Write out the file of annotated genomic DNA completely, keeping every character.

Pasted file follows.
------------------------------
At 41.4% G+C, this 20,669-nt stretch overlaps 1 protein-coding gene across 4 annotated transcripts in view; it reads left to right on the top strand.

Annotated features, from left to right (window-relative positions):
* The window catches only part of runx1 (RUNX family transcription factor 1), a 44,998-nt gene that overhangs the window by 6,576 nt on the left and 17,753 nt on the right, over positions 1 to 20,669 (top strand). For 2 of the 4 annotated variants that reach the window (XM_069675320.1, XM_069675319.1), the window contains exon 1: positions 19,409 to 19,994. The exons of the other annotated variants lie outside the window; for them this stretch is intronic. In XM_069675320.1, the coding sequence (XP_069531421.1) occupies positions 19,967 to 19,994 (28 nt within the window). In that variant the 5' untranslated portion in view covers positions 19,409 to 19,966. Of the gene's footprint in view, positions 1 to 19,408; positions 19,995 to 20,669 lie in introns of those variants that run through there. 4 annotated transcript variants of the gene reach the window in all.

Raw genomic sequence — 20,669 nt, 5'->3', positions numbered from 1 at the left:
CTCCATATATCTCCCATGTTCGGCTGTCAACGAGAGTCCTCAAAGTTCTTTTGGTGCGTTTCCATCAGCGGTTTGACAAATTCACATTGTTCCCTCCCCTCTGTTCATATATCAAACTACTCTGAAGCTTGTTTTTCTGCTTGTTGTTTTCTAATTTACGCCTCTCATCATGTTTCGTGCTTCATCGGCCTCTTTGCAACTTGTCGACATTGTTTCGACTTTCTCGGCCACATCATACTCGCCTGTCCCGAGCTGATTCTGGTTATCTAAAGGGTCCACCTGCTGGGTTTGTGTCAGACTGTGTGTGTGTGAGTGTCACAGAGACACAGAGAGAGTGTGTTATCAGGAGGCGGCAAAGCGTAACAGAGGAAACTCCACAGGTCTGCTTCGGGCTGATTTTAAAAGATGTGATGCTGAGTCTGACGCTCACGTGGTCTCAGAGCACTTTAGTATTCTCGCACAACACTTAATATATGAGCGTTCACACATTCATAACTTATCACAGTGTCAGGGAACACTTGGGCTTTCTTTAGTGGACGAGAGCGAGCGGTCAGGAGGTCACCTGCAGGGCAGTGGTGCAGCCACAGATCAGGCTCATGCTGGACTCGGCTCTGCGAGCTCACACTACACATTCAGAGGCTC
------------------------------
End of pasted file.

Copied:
At 41.4% G+C, this 20,669-nt stretch overlaps 1 protein-coding gene across 4 annotated transcripts in view; it reads left to right on the top strand.

Annotated features, from left to right (window-relative positions):
* The window catches only part of runx1 (RUNX family transcription factor 1), a 44,998-nt gene that overhangs the window by 6,576 nt on the left and 17,753 nt on the right, over positions 1 to 20,669 (top strand). For 2 of the 4 annotated variants that reach the window (XM_069675320.1, XM_069675319.1), the window contains exon 1: positions 19,409 to 19,994. The exons of the other annotated variants lie outside the window; for them this stretch is intronic. In XM_069675320.1, the coding sequence (XP_069531421.1) occupies positions 19,967 to 19,994 (28 nt within the window). In that variant the 5' untranslated portion in view covers positions 19,409 to 19,966. Of the gene's footprint in view, positions 1 to 19,408; positions 19,995 to 20,669 lie in introns of those variants that run through there. 4 annotated transcript variants of the gene reach the window in all.

Raw genomic sequence — 20,669 nt, 5'->3', positions numbered from 1 at the left:
CTCCATATATCTCCCATGTTCGGCTGTCAACGAGAGTCCTCAAAGTTCTTTTGGTGCGTTTCCATCAGCGGTTTGACAAATTCACATTGTTCCCTCCCCTCTGTTCATATATCAAACTACTCTGAAGCTTGTTTTTCTGCTTGTTGTTTTCTAATTTACGCCTCTCATCATGTTTCGTGCTTCATCGGCCTCTTTGCAACTTGTCGACATTGTTTCGACTTTCTCGGCCACATCATACTCGCCTGTCCCGAGCTGATTCTGGTTATCTAAAGGGTCCACCTGCTGGGTTTGTGTCAGACTGTGTGTGTGTGAGTGTCACAGAGACACAGAGAGAGTGTGTTATCAGGAGGCGGCAAAGCGTAACAGAGGAAACTCCACAGGTCTGCTTCGGGCTGATTTTAAAAGATGTGATGCTGAGTCTGACGCTCACGTGGTCTCAGAGCACTTTAGTATTCTCGCACAACACTTAATATATGAGCGTTCACACATTCATAACTTATCACAGTGTCAGGGAACACTTGGGCTTTCTTTAGTGGACGAGAGCGAGCGGTCAGGAGGTCACCTGCAGGGCAGTGGTGCAGCCACAGATCAGGCTCATGCTGGACTCGGCTCTGCGAGCTCACACTACACATTCAGAGGCTC